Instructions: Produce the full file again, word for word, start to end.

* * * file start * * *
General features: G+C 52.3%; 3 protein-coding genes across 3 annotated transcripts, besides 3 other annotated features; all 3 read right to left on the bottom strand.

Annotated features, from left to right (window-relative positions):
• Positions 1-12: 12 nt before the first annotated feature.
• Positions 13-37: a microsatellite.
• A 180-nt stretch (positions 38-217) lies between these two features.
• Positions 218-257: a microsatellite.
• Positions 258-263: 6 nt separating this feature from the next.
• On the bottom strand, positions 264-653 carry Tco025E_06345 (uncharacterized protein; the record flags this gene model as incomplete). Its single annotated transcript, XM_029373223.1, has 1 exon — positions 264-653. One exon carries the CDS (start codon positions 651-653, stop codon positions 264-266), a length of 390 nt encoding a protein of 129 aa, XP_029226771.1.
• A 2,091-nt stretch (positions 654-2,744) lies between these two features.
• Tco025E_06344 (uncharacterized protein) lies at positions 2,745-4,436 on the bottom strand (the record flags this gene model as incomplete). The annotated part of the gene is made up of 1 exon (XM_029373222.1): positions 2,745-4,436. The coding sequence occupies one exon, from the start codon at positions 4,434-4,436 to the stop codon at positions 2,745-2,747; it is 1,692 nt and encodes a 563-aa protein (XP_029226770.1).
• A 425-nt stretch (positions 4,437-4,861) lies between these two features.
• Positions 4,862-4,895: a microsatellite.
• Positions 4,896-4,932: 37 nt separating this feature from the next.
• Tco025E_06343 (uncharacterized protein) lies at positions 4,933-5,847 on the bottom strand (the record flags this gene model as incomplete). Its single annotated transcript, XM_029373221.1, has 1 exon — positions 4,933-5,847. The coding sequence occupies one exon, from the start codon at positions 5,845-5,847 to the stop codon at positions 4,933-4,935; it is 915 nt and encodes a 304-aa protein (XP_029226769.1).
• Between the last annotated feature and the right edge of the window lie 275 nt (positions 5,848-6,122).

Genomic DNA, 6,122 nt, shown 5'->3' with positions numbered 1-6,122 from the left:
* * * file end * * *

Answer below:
General features: G+C 52.3%; 3 protein-coding genes across 3 annotated transcripts, besides 3 other annotated features; all 3 read right to left on the bottom strand.

Annotated features, from left to right (window-relative positions):
• Positions 1-12: 12 nt before the first annotated feature.
• Positions 13-37: a microsatellite.
• A 180-nt stretch (positions 38-217) lies between these two features.
• Positions 218-257: a microsatellite.
• Positions 258-263: 6 nt separating this feature from the next.
• On the bottom strand, positions 264-653 carry Tco025E_06345 (uncharacterized protein; the record flags this gene model as incomplete). Its single annotated transcript, XM_029373223.1, has 1 exon — positions 264-653. One exon carries the CDS (start codon positions 651-653, stop codon positions 264-266), a length of 390 nt encoding a protein of 129 aa, XP_029226771.1.
• A 2,091-nt stretch (positions 654-2,744) lies between these two features.
• Tco025E_06344 (uncharacterized protein) lies at positions 2,745-4,436 on the bottom strand (the record flags this gene model as incomplete). The annotated part of the gene is made up of 1 exon (XM_029373222.1): positions 2,745-4,436. The coding sequence occupies one exon, from the start codon at positions 4,434-4,436 to the stop codon at positions 2,745-2,747; it is 1,692 nt and encodes a 563-aa protein (XP_029226770.1).
• A 425-nt stretch (positions 4,437-4,861) lies between these two features.
• Positions 4,862-4,895: a microsatellite.
• Positions 4,896-4,932: 37 nt separating this feature from the next.
• Tco025E_06343 (uncharacterized protein) lies at positions 4,933-5,847 on the bottom strand (the record flags this gene model as incomplete). Its single annotated transcript, XM_029373221.1, has 1 exon — positions 4,933-5,847. The coding sequence occupies one exon, from the start codon at positions 5,845-5,847 to the stop codon at positions 4,933-4,935; it is 915 nt and encodes a 304-aa protein (XP_029226769.1).
• Between the last annotated feature and the right edge of the window lie 275 nt (positions 5,848-6,122).

Genomic DNA, 6,122 nt, shown 5'->3' with positions numbered 1-6,122 from the left: